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This is of EXTREME importance to the pet industry that this proposed bill does NOT pass. I did not see a post about this here, and I know that right away this bill was thought to be only a threat to the reptile industry, but as the details have come out this is not the case. HR669 proposes a BAN on ALL non-native US wildlife, this INCLUDES fish. This means it would be ILLEGAL to own, reproduce, or travel across state lines with non-native wildlife including fish. We need to act now!!

Here are some links from PIJAC about the bill and what we can do to stop it in its tracks.

Here is the full text of the proposed bill:
http://frwebgate.access.gpo.gov/cgi-bin/getdoc.cgi?dbname=111_cong_bills&docid=f:h669ih.txt.pdf

Information on how you can help:
http://www.pijac.org/files/public/US_HR_669.pdf
http://www.pijac.org/files/public/669_Short_W_Comm.pdf

Contact your representatives, this can be easily completed through this website:
http://nohr669.com/

I just thought that I should make this known to this online community. We need to send letters, emails, and phone calls before April 23rd when the house sub-committee is meeting.

Don't let them ban our hobbies and pets. Do your part!

Jason Knudson
 

· Thaumoctopus mimicus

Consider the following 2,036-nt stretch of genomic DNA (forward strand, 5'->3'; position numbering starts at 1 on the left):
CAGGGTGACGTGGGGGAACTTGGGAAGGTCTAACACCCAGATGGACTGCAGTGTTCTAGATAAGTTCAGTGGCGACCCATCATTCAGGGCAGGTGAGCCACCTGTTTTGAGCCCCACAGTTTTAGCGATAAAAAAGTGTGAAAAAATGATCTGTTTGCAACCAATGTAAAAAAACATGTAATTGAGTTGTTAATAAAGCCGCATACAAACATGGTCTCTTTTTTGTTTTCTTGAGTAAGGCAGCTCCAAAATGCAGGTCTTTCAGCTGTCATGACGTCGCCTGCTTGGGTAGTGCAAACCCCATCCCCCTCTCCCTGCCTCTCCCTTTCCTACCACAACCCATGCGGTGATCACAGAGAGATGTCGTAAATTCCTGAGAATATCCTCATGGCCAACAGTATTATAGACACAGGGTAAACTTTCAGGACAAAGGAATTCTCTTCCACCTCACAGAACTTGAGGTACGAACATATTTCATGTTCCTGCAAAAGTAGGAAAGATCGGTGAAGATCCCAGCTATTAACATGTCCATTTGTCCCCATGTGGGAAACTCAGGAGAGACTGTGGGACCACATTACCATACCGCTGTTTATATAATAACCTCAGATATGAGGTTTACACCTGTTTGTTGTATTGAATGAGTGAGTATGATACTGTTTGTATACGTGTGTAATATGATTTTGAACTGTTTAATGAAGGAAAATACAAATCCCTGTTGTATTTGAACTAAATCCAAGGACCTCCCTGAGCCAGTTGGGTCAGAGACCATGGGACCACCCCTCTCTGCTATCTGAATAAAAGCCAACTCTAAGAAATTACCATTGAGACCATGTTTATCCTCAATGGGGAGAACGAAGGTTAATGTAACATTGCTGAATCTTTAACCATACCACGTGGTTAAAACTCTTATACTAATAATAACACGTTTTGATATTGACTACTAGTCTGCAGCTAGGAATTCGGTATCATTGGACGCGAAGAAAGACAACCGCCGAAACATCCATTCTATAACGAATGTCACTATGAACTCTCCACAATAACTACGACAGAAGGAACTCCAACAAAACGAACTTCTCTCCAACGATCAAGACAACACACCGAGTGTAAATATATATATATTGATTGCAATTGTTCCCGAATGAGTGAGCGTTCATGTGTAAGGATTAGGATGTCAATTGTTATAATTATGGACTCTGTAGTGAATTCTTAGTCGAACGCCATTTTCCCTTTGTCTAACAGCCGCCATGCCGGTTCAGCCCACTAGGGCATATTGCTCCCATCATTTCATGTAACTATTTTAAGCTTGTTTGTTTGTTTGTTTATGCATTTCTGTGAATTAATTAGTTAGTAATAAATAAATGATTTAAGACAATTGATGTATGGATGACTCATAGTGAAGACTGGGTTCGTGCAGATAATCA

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390 Posts
(2) the native range of the species;
(3) whether the species has established or spread, or caused harm to the economy, the environment, or other animal species or human health in ecosystems in or ecosystems that are similar to those in the United States;
(4) the likelihood that environmental conditions suitable for the establishment or spread of the species exist in the United States;
(5) the likelihood of establishment of the species in the United States;
(6) the likelihood of spread of the species in the United States;
(7) the likelihood that the species would harm wildlife resources in the United States;
(8) the likelihood that the species would harm native species that are rare or native species that have been listed as threatened species or endangered species in the United States under the Endangered Species Act of 1973 (16 U.S.C. 1531 et seq.);
(9) the likelihood that the species would harm habitats or ecosystems in the United States;
At first glance, I don't really think they are going to be banning clownfish or tetras from this bill. It appears targeted at things likely to introduce viable breeding populations such as: Burmese pythons, lionfish in the Atlantic, snakeheads in the east coast rivers, etc.

The main danger to our industry is probably to the trade of caulerpa and lionfish, as both have shown themselves to be invasive when introduced to Carribean/Atlantic waters. Tropical fish are unlikely to be banned in general, except in tropical climates where they can thrive in local waterways. However, this has long been the case in Hawaii and Florida. They banned a lot of tropical saltwater imports after several fairly serious pest species were introduced via the trade in saltwater exotics. The Pacific coast is pretty much all temperate, so any reef fish introduced are unlikely to survive well enough to become an ecological threat.

In a rotten economy, I like to think that all three or four sane congresscritters would raise a stink at obliterating yet another industry. (Though I'm sure PETA would cheer the end of another way for people to have any sort of relationship with animals.)
 
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